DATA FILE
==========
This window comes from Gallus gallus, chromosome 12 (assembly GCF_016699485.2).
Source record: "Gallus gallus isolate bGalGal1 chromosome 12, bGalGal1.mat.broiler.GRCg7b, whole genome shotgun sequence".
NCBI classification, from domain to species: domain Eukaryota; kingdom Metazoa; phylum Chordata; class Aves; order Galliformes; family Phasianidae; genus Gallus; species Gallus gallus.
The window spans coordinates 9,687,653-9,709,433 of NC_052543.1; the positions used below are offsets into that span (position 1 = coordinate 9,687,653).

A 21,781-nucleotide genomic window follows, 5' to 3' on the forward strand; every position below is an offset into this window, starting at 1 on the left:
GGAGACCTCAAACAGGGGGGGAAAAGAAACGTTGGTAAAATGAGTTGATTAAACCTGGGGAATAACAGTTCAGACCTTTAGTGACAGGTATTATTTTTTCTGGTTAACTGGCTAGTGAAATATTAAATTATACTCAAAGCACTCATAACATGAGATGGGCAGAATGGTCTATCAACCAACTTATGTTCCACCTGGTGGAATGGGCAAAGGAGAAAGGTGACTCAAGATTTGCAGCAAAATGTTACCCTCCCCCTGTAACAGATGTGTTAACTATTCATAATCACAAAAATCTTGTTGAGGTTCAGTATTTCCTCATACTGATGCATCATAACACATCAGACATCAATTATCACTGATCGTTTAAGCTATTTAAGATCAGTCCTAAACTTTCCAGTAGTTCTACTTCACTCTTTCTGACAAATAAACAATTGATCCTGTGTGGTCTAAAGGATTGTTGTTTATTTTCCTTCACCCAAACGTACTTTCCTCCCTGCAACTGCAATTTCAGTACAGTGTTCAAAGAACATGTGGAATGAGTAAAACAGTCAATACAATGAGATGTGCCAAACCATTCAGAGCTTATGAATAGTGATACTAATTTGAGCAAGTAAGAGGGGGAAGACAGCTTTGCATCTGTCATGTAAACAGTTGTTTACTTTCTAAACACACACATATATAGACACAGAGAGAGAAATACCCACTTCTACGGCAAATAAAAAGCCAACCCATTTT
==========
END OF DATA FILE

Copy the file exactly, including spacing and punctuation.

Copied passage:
This window comes from Gallus gallus, chromosome 12 (assembly GCF_016699485.2).
Source record: "Gallus gallus isolate bGalGal1 chromosome 12, bGalGal1.mat.broiler.GRCg7b, whole genome shotgun sequence".
NCBI classification, from domain to species: domain Eukaryota; kingdom Metazoa; phylum Chordata; class Aves; order Galliformes; family Phasianidae; genus Gallus; species Gallus gallus.
The window spans coordinates 9,687,653-9,709,433 of NC_052543.1; the positions used below are offsets into that span (position 1 = coordinate 9,687,653).

A 21,781-nucleotide genomic window follows, 5' to 3' on the forward strand; every position below is an offset into this window, starting at 1 on the left:
GGAGACCTCAAACAGGGGGGGAAAAGAAACGTTGGTAAAATGAGTTGATTAAACCTGGGGAATAACAGTTCAGACCTTTAGTGACAGGTATTATTTTTTCTGGTTAACTGGCTAGTGAAATATTAAATTATACTCAAAGCACTCATAACATGAGATGGGCAGAATGGTCTATCAACCAACTTATGTTCCACCTGGTGGAATGGGCAAAGGAGAAAGGTGACTCAAGATTTGCAGCAAAATGTTACCCTCCCCCTGTAACAGATGTGTTAACTATTCATAATCACAAAAATCTTGTTGAGGTTCAGTATTTCCTCATACTGATGCATCATAACACATCAGACATCAATTATCACTGATCGTTTAAGCTATTTAAGATCAGTCCTAAACTTTCCAGTAGTTCTACTTCACTCTTTCTGACAAATAAACAATTGATCCTGTGTGGTCTAAAGGATTGTTGTTTATTTTCCTTCACCCAAACGTACTTTCCTCCCTGCAACTGCAATTTCAGTACAGTGTTCAAAGAACATGTGGAATGAGTAAAACAGTCAATACAATGAGATGTGCCAAACCATTCAGAGCTTATGAATAGTGATACTAATTTGAGCAAGTAAGAGGGGGAAGACAGCTTTGCATCTGTCATGTAAACAGTTGTTTACTTTCTAAACACACACATATATAGACACAGAGAGAGAAATACCCACTTCTACGGCAAATAAAAAGCCAACCCATTTT